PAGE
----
Sukkot: Com­ing down to earth

The Jerusalem Post - The Jerusalem Post Magazine - - JUDAISM - REU­VEN HAM­MER

This has been a very busy sea­son for ob­ser­vant Jews. One hol­i­day fol­lows an­other, Rosh Hashanah with its mix­ture of joy and trem­bling at the be­gin­ning of an­other year, Yom Kip­pur, a day of ab­sti­nence, of dis­tanc­ing one­self from worldly and bod­ily con­cerns to reach a time of spir­i­tual cleans­ing and re­newal fol­lowed by the com­plete op­po­site – Sukkot, which is very much con­cerned with nor­mal ac­tiv­i­ties of life. It in­volves build­ing a struc­ture, tem­po­rary though it may be, hold­ing sym­bols of all that grows from the ground, eat­ing and re­joic­ing – “and you shall be com­pletely happy.” If Yom Kip­pur takes you up to heaven, Sukkot brings you down to earth.

I have of­ten won­dered if there is an or­derly se­quence to these days or if each one is sim­ply a dif­fer­ent phase of hu­man ex­pe­ri­ence. As cel­e­brated to­day, Rosh Hashanah and Yom Kip­pur are in­deed tied to­gether in the pack­age known as “Ten Days of Re­pen­tance.” Judg­ment be­gins on the one and ends on the other. But what about Sukkot? Is it a let-down from the spir­i­tual peak of Yom Kip­pur, or is this an­other in­stance of the prin­ci­ple that “we as­cend in ho­li­ness and do not de­scend”?

Orig­i­nally, in bib­li­cal times, Yom Kip­pur was the day set aside for pu­ri­fy­ing the sanc­tu­ary and our­selves so that we could cel­e­brate Sukkot there in a state of rit­ual pu­rity. There­fore five days be­fore Sukkot we have these rites of pu­rifi­ca­tion. But even to­day it seems to me that we do “as­cend in ho­li­ness” when we come to Sukkot fol­low­ing Yom Kip­pur. After all, it is not so dif­fi­cult to live a life of pu­rity and ho­li­ness when you are cut off from this world and all its con­cerns on Yom Kip­pur, but how can one at­tain ho­li­ness when liv­ing im­mersed in this phys­i­cal world of ev­ery­day life? Build­ing, eat­ing, drink­ing – are they not dis­trac­tions from the holy? Yes – but that is ex­actly the point. It is easy to be a tzadik in an ivory tower. Not so easy in ev­ery­day life when de­ci­sions have to be made con­stantly about what is right and wrong, how to deal with mak­ing a liv­ing, how to treat other peo­ple, what to say and what not to say. Yet main­stream Ju­daism, un­like some other re­li­gions, never en­cour­aged peo­ple to di­vorce them­selves from so­ci­ety and from the dif­fi­cul­ties of ev­ery­day life. The clos­est we ever came to that was with the Essenes and the Dead Sea sect, but they ceased to ex­ist. I think the very mes­sage of Sukkot is that one must learn to re­main con­nected to God and to the val­ues that Ju­daism teaches while do­ing or­di­nary things as well. In that sense Yom Kip­pur is a step on the way to Sukkot – lead­ing us to­ward the ul­ti­mate goal, which is ho­li­ness in down-to-earth liv­ing.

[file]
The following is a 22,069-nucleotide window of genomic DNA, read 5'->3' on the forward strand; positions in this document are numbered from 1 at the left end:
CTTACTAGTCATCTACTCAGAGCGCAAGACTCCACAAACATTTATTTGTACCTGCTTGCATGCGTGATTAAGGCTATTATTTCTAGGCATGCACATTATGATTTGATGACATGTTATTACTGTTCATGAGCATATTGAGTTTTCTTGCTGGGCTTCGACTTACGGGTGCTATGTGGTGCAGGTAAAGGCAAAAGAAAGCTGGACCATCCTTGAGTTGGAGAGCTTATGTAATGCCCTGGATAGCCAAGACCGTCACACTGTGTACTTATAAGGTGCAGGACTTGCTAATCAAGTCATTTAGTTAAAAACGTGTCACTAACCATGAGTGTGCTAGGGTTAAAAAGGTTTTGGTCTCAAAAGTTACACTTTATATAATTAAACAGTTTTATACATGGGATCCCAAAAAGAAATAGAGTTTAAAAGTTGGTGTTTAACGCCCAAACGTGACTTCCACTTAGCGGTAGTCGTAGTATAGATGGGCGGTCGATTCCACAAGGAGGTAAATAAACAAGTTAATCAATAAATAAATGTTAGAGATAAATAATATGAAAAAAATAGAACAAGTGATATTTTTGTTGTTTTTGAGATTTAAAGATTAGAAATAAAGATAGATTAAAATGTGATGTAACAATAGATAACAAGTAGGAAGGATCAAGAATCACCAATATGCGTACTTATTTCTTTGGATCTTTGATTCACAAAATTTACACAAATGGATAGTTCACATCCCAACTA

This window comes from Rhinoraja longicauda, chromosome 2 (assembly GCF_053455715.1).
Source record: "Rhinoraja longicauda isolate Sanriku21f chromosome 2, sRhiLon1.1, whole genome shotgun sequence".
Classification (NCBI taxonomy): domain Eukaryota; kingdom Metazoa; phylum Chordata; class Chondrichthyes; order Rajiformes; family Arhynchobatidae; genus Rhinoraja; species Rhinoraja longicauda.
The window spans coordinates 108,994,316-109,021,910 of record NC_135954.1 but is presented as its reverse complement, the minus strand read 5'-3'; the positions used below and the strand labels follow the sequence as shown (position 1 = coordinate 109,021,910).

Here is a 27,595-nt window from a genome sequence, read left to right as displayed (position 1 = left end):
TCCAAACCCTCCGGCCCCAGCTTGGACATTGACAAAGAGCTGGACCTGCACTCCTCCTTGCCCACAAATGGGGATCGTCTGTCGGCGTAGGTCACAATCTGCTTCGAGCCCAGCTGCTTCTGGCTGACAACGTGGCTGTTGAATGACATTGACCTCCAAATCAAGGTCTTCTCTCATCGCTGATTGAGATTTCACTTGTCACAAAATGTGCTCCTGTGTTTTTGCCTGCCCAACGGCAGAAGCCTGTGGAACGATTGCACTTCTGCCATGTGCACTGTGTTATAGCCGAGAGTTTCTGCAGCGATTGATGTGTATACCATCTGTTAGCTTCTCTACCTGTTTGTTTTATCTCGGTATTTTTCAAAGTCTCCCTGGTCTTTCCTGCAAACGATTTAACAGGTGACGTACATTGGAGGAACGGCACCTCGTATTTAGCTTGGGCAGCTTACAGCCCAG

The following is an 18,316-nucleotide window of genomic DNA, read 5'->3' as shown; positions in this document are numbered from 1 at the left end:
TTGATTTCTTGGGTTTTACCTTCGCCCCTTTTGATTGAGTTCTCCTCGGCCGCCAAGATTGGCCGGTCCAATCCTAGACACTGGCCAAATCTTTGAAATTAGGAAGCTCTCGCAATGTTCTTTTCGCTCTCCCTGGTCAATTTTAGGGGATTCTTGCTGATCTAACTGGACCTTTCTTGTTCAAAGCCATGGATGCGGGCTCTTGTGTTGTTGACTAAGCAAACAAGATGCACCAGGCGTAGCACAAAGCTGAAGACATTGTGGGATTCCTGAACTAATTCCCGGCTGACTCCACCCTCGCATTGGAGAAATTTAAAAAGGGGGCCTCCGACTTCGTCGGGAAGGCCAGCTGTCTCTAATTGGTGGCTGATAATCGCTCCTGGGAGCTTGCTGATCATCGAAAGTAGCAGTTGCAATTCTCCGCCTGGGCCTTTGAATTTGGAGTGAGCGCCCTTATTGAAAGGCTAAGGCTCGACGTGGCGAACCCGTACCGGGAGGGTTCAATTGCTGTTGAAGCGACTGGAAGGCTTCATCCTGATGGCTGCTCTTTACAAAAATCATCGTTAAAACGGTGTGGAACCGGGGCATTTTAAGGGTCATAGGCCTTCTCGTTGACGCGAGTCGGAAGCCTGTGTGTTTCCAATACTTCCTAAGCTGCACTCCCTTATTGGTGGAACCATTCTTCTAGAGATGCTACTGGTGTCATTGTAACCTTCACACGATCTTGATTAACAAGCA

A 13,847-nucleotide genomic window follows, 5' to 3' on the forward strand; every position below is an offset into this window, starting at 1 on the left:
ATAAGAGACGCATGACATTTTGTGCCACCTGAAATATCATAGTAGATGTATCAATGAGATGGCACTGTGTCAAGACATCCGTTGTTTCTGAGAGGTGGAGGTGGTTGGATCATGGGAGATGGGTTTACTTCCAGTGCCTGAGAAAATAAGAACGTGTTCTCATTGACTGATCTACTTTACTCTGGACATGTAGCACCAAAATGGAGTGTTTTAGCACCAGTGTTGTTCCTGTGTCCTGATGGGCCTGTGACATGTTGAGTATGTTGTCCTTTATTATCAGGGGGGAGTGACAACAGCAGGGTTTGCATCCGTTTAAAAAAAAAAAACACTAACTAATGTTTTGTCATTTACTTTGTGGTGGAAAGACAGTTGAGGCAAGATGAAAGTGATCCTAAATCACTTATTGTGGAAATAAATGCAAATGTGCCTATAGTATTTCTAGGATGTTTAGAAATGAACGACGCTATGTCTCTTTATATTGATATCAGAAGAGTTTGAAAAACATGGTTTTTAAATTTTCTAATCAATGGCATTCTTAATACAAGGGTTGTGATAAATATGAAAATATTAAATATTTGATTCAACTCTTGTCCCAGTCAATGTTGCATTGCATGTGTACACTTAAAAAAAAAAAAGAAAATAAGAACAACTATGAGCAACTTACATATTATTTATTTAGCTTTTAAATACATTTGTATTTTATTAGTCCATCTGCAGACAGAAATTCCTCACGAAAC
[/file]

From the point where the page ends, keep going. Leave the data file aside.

It must al­ways be re­mem­bered that ho­li­ness in Ju­daism is not merely a mat­ter of ob­serv­ing cer­tain rit­u­als, but of lov­ing one’s fel­low, lov­ing the stranger, liv­ing hon­estly, car­ing for oth­ers, not ly­ing, not hurt­ing oth­ers in speech or deed, fac­ing temp­ta­tion and not giv­ing in to it. We ob­serve one day of spir­i­tual iso­la­tion like Yom Kip­pur not for its own sake but for the pur­pose of strength­en­ing us to be able to live the life of ho­li­ness, of de­cency, all the rest of the time.